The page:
After a House Appropriations subcommittee on education grilled Betsy DeVos on her recommendation to cut all federal funding for the Special Olympics for the third year in a row, the secretary of Education was frustrated by how her plan was reported in “the media.” DeVos issued a statement on the coverage of her 2020 budget proposal for the Education Department, which cut $17.6 million in aid to the Special Olympics: “It is unacceptable, shameful, and counterproductive that the media and some members of Congress have spun up falsehoods and fully misrepresented the facts.”
DeVos describes the Special Olympics as one of “dozens of worthy nonprofits” supporting disabled Americans, and that it enjoys over $100 million in annual donations, unlike other programs which “don’t get a dime of federal grant money.” Just a few paragraphs after accusing reporters of spinning up falsehoods, DeVos states that “given our current budget realities, the federal government cannot fund every worthy program, particularly ones that enjoy robust support from private donations.” To recap, DeVos claims that journalists and some House Democrats have “misrepresented” the 2020 ED budget, then immediately confirms what was already clear in the first place — DeVos has attempted to cut the Special Olympics funding from the budget for three years standing.
In the statement, DeVos describes the $13.2 billion for IDEA grants that fund the education of children with disabilities, and a $225.6 million request for grants to help support teachers in disabled classrooms. But DeVos does not mention that the 2020 plan would eliminate billions of dollars of grants designed to improve student achievement by reducing class size and improving school conditions. The 2020 budget would also cut special-education grants to states by 26 percent, and take funding away from programs benefiting deaf and blind students. As the Washington Post reports, further cuts include “one that supports after-school activities for children in impoverished communities, as well as a grant program for textbooks, equipment, counseling services and other needs for schools. That pool of money — the Student Support and Academic Enrichment Program — also underwrites school safety efforts, including mental-health services and safety equipment.”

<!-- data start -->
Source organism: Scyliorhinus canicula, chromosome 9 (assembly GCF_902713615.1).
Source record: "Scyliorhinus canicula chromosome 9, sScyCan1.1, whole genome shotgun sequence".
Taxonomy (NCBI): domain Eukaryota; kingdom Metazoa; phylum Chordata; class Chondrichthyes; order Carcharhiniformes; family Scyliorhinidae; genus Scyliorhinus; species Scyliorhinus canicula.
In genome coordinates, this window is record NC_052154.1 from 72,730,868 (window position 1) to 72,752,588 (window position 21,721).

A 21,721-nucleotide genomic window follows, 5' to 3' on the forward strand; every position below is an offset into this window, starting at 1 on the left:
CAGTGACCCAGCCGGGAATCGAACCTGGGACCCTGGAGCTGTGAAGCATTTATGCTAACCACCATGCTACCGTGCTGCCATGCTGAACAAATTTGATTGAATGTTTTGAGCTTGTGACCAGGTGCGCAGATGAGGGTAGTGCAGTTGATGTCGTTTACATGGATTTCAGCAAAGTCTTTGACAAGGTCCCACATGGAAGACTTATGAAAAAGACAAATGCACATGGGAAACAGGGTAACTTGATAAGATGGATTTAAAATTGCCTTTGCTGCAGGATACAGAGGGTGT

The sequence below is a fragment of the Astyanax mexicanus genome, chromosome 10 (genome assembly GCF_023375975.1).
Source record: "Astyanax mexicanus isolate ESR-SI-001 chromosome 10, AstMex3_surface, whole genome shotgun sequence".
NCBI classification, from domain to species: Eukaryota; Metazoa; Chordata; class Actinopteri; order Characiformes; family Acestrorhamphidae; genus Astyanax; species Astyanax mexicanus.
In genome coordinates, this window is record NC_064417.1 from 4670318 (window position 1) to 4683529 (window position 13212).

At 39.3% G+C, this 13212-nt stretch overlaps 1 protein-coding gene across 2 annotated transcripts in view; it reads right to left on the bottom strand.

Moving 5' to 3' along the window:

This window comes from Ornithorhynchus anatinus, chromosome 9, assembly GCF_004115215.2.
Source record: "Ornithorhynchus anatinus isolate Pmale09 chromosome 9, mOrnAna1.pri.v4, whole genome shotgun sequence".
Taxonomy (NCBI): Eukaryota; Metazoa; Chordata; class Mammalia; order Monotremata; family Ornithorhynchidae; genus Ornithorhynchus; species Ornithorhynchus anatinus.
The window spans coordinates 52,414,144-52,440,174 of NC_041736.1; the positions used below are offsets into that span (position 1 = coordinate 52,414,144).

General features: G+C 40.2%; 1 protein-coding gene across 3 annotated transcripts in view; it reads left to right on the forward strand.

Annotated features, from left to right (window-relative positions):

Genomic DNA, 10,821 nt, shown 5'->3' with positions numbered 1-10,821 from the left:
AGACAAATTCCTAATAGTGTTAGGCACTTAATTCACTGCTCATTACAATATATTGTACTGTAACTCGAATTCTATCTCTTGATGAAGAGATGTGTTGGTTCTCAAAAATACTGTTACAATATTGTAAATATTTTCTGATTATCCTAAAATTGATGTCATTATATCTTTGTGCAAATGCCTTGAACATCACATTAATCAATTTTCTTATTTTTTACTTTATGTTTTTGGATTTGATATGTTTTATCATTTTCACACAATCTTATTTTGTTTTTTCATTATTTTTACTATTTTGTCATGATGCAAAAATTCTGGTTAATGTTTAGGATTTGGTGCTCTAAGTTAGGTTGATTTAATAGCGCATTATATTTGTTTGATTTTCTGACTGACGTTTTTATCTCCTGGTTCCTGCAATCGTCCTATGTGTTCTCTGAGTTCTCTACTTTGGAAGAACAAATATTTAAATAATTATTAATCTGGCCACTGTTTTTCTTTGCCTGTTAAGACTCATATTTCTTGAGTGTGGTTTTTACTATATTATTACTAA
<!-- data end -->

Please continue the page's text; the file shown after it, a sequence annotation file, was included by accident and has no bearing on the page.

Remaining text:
The Education Department’s proposed budget for 2020 cuts around $8.5 billion, or 12 percent, from the current budget, so it’s odd that DeVos — who donated a quarter of her salary to the Special Olympics last year — would attempt to nix federal funding of such a high-profile program when it’s unlikely the cuts will go through. The move lacks political efficacy, and the Special Olympics funding only makes up a fraction of a percent of the ED budget: the program, which supports thousands of disabled athletes, represents just .21 percent of the proposed budget cuts. “I still can’t understand why you would go after disabled children in your budget,” Representative Barbara Lee told DeVos in her House subcommittee appearance this week. “You zero that out. It’s appalling.”